The grid management system 150 supports the grid environment 240 by implementing a grid service such as Open Grid Service Architecture (OGSA). The grid service can be a single type of service or multiple types of services such as computational grids, scavenging grids, and data grids. Grid management system 150 also manages job requests from client system 100 and others (not shown), and controls the distribution of the tasks created from each job request to a selection of the components of virtual resource 160 for execution.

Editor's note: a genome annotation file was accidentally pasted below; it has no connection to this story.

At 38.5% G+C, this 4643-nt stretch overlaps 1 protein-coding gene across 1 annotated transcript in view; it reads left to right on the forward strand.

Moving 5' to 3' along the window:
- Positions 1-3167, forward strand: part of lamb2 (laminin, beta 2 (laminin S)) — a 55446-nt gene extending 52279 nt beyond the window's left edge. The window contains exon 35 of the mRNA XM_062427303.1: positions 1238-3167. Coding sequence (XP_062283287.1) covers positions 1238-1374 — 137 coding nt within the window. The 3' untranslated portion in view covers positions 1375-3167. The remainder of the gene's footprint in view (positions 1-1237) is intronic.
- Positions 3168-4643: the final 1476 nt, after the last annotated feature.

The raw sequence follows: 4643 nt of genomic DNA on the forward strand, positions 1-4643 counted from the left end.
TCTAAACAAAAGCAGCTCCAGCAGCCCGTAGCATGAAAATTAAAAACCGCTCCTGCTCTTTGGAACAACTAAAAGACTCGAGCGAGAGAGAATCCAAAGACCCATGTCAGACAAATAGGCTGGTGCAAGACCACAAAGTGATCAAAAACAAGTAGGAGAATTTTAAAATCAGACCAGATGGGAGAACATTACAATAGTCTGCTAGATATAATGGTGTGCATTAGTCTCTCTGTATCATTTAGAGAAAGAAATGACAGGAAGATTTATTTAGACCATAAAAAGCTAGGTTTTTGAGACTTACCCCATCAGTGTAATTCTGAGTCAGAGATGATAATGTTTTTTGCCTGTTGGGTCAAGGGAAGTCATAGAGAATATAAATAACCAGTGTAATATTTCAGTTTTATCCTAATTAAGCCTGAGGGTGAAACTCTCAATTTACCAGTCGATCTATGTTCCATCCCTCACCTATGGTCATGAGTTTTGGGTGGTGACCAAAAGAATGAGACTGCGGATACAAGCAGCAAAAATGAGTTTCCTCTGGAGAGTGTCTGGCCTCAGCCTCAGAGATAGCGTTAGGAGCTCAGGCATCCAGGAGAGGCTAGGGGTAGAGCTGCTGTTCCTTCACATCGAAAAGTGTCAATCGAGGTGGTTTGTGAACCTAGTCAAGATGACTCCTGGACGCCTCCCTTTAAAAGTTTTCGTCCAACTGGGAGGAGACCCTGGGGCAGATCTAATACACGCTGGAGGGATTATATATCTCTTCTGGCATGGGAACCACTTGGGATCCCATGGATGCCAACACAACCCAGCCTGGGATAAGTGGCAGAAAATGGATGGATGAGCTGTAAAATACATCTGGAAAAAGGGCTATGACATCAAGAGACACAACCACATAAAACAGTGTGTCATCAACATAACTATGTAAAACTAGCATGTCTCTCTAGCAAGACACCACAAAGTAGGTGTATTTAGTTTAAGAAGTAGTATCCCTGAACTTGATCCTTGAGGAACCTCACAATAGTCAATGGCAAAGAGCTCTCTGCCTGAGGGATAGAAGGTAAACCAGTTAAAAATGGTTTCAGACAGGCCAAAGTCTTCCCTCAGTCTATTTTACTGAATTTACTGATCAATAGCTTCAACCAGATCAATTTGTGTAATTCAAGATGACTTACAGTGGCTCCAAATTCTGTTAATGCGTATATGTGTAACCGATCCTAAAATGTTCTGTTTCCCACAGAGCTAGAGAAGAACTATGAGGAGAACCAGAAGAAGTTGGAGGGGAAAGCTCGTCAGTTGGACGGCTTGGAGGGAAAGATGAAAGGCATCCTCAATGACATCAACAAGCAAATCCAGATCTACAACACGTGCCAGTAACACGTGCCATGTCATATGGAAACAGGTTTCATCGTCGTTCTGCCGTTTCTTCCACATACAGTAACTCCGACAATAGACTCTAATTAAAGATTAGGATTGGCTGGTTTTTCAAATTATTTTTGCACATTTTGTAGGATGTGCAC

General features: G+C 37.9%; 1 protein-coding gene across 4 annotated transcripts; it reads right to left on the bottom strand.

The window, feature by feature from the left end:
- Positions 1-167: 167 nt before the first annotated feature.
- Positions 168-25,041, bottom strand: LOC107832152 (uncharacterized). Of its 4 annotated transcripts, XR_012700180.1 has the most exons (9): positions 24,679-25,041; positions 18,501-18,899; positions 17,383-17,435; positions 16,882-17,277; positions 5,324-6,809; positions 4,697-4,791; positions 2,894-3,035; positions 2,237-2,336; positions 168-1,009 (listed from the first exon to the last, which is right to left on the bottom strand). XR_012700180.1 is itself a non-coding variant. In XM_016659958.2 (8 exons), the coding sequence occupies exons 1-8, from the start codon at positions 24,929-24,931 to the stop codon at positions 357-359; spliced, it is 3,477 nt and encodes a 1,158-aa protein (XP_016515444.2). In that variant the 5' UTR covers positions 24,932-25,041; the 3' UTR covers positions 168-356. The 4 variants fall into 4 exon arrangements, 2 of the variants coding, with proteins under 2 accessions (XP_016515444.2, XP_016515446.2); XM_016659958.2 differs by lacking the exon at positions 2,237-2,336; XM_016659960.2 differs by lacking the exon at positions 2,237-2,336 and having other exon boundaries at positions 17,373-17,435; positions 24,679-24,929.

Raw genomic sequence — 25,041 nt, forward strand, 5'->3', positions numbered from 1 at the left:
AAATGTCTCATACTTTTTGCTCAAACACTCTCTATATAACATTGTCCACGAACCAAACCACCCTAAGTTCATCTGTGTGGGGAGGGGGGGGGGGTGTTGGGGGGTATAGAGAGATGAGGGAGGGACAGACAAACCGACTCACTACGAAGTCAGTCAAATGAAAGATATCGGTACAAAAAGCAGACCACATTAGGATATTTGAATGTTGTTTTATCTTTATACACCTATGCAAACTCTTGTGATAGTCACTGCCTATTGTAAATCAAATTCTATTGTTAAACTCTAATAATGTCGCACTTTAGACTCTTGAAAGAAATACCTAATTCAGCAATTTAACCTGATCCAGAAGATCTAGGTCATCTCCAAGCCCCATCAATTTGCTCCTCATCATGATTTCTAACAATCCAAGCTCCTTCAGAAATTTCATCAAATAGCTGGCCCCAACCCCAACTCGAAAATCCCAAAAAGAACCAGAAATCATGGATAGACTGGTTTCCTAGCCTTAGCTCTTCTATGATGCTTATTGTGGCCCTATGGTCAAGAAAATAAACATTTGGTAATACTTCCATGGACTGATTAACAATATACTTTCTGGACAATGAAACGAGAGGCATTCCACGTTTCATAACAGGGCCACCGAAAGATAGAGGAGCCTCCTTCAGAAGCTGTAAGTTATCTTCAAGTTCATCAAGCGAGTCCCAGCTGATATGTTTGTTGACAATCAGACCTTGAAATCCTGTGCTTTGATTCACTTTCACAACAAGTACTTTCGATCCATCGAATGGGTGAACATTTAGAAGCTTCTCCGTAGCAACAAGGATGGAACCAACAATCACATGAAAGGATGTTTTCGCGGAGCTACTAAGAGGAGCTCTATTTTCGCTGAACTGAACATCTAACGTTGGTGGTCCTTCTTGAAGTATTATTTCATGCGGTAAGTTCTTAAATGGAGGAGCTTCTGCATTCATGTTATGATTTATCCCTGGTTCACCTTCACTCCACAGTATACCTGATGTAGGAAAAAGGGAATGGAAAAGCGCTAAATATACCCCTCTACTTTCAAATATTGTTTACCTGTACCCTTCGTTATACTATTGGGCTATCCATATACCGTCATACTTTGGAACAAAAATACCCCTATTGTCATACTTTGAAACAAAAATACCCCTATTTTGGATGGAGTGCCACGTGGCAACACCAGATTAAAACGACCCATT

In the present example, client system 100 is shown as residing outside the grid environment 240 while sending job requests to grid management system 150. Alternatively, client system 100 could also reside within the grid environment 240 and share resources while sending job requests and optionally processing assigned tasks. As the results are returned from the job request, the client system 100 is unaware of what particular components performed the required tasks to complete the job request.

Reference now being made to FIG. 3, a diagram is shown illustrating an example of how the grid management system 150 of FIG. 2 views a workstation/desktop 226 that has been integrated into the grid environment 240 according to the teachings of the present invention. Workstation/desktop 226 can be, for example, computer system 100 of FIG. 1.